July 15, 2012 in City, News
Jon Snyder, Q&A on 15 topics
JON SNYDER, Democrat
1. Why do you feel that you are the best candidate?
I have lived, worked in the 3rd for most of my life and my wife and I are raising our two children here—I know the District. My experience as a local small business owner, community volunteer and now as a Spokane City Council Member give me a unique perspective. I am known as an honest, energetic, and hardworking leader. I know that public servants need to not only communicate, but we also need to know when to listen. I’m not afraid of taking tough stances on hard issues and I have a record of getting things done for Spokane.
2. What is the first bill you hope to sponsor or co-sponsor next session?
Spokane needs jobs. The first thing I want to work on is a transportation revenue package. Whenever the state invests money to build it should have a triple benefit: 1) creating construction jobs, 2) improving access to employment, and 3) spurring the private sector to invest and create more jobs. If a project isn’t doing all of the above it’s not worth our time. We have great road, public transit, and aerospace projects in the Spokane area that can do all three. Obviously one legislator can’t do this alone but the state has been laying the groundwork for years.
3. Do you agree with the state Supreme Court ruling from January that said that the state is not adequately funding basic education? Do you agree with Gov. Chris Gregoire’s assessment that tax increases are needed to meet the requirements of the ruling?
We must fully fund our state education at the levels our state constitution requires in order to provide the opportunities our children deserve. If education at all levels is a top priority we need to have the courage to fund it. We must always look for cost saving and efficiencies but at some point we need to get serious about schooling the workforce of the next generation, and that will require new revenue so that all children in the state of Washington have access to great learning opportunities and have a chance to compete in the global economy.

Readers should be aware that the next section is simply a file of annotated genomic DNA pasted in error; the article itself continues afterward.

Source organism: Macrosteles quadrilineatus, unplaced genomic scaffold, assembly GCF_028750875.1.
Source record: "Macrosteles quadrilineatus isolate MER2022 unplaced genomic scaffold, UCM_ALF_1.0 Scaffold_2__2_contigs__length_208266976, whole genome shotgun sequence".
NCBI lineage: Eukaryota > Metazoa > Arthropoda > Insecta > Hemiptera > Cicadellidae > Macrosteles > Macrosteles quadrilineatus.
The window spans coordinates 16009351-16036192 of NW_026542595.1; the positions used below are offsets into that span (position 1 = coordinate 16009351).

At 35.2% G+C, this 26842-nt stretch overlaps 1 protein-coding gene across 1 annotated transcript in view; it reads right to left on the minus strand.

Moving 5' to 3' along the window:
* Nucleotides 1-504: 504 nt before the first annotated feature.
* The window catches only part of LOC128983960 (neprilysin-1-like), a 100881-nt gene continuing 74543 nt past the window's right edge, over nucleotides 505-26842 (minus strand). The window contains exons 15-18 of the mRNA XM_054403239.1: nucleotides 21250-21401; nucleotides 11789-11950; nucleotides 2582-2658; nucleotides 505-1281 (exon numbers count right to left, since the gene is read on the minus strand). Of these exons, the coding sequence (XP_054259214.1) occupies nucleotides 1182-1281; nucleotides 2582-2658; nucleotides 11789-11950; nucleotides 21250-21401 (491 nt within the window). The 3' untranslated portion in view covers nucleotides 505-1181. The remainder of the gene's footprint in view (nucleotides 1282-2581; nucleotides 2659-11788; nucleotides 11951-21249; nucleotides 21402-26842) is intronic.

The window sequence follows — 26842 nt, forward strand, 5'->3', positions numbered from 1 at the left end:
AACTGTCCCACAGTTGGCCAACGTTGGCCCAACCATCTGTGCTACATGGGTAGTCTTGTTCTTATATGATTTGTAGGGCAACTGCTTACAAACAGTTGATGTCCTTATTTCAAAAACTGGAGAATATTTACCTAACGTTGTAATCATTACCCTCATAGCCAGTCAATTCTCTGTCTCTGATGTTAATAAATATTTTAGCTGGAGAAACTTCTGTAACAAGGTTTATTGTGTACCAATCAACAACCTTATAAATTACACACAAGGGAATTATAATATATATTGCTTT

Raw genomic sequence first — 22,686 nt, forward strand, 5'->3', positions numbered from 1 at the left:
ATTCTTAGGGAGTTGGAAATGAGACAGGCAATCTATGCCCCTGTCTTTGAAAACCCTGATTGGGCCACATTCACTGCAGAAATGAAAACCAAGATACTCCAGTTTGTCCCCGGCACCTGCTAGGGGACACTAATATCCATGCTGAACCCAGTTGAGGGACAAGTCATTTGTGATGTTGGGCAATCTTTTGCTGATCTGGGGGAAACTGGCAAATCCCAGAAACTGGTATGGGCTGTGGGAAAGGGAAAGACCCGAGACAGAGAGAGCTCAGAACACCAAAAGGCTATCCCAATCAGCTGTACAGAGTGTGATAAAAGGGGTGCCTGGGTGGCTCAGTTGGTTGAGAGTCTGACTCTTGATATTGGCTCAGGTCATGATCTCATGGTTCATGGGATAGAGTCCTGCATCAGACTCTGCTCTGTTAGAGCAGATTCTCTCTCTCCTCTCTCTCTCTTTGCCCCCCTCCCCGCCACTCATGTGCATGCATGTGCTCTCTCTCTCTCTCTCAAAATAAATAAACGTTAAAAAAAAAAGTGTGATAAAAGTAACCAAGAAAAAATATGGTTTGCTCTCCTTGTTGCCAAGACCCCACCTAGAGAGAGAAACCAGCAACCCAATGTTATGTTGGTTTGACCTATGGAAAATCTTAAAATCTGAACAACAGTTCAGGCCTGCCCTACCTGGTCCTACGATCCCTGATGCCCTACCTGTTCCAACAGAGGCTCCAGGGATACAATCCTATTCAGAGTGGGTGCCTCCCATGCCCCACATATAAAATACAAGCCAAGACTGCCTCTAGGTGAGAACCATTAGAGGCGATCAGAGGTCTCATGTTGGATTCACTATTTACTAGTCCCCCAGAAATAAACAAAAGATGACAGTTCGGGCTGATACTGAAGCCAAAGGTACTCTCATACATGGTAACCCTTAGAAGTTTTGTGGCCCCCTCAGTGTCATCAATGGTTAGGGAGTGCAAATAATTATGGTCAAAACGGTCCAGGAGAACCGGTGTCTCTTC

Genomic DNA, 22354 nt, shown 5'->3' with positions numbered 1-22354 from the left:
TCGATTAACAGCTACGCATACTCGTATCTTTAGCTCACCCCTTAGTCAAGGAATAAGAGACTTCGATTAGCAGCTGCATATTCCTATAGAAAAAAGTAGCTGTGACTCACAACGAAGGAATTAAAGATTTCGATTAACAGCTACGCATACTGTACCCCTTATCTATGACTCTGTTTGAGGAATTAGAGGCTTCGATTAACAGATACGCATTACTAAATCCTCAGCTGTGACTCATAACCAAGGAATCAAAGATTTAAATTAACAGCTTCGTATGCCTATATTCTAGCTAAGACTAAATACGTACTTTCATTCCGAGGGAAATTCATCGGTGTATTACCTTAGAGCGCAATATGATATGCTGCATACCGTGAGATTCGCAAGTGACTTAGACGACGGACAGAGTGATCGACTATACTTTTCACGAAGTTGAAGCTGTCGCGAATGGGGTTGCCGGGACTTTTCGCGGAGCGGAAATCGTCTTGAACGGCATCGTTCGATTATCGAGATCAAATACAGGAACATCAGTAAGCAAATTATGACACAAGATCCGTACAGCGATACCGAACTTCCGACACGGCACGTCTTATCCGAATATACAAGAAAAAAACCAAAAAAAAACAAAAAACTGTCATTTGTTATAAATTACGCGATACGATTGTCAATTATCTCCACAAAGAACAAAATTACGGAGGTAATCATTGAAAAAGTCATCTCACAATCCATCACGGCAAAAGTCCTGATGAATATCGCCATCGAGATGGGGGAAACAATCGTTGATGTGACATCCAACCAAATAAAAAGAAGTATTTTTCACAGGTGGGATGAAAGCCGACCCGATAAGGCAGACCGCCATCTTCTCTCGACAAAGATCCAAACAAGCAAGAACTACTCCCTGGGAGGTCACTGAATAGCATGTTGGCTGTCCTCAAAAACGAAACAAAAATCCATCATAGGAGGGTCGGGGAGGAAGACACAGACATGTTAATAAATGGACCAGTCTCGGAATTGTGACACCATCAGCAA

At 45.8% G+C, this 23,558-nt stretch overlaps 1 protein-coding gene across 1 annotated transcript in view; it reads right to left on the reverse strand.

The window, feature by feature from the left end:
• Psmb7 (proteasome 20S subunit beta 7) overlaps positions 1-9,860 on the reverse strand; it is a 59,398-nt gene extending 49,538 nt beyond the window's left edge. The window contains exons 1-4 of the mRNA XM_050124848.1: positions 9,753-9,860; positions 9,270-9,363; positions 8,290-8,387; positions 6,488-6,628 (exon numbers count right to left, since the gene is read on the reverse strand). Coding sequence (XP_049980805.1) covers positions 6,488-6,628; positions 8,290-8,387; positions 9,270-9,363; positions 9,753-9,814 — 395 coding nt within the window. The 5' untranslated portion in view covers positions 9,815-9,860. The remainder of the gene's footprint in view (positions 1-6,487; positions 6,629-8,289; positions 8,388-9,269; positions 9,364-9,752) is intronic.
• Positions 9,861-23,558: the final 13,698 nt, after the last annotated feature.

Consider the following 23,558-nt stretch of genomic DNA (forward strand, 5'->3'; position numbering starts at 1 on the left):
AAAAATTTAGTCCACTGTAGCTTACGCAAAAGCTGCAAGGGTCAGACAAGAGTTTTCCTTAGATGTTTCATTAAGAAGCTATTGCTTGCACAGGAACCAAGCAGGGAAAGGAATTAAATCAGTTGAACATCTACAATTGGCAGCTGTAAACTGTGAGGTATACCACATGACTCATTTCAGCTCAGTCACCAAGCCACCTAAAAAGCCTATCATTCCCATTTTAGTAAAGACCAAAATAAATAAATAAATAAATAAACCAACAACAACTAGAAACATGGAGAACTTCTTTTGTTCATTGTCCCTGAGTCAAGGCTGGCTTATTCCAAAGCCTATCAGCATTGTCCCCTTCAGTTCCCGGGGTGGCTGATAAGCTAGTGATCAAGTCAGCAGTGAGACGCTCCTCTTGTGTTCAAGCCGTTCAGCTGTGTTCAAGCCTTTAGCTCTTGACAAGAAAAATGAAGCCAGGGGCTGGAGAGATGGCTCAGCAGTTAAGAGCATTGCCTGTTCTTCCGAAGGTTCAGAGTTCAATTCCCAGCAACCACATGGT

4. Do you support the voter-approved rule that stipulates that the Legislature can only approve a tax increase when each chamber supports the increase with two-thirds majorities? Should the state Constitution be amended to require two-thirds votes to approve tax increases?
I understand and am sensitive to the desire of the citizens to limit taxes, but I do believe this measure is contrary to the spirit of our state constitution. As a government, we must ensure our citizens basic needs are met. By requiring a 2/3 majority to raise revenue means that a relatively small minority can easily block proposals even though the majority of voters approve. At the same time, I believe we must be very thoughtful about every tax measure that comes before us and I intend to do that as State Representative.
5. The Legislature decided in 2011 to reduce the eligibility for the state’s Basic Health program and thousands of people were kicked off the plan. Benefits of the program also were reduced, including the elimination of adult dental coverage. Should the level of services of the program be cut, maintained or increased? If you support increased services, would you be willing to raise taxes to pay for the improvements?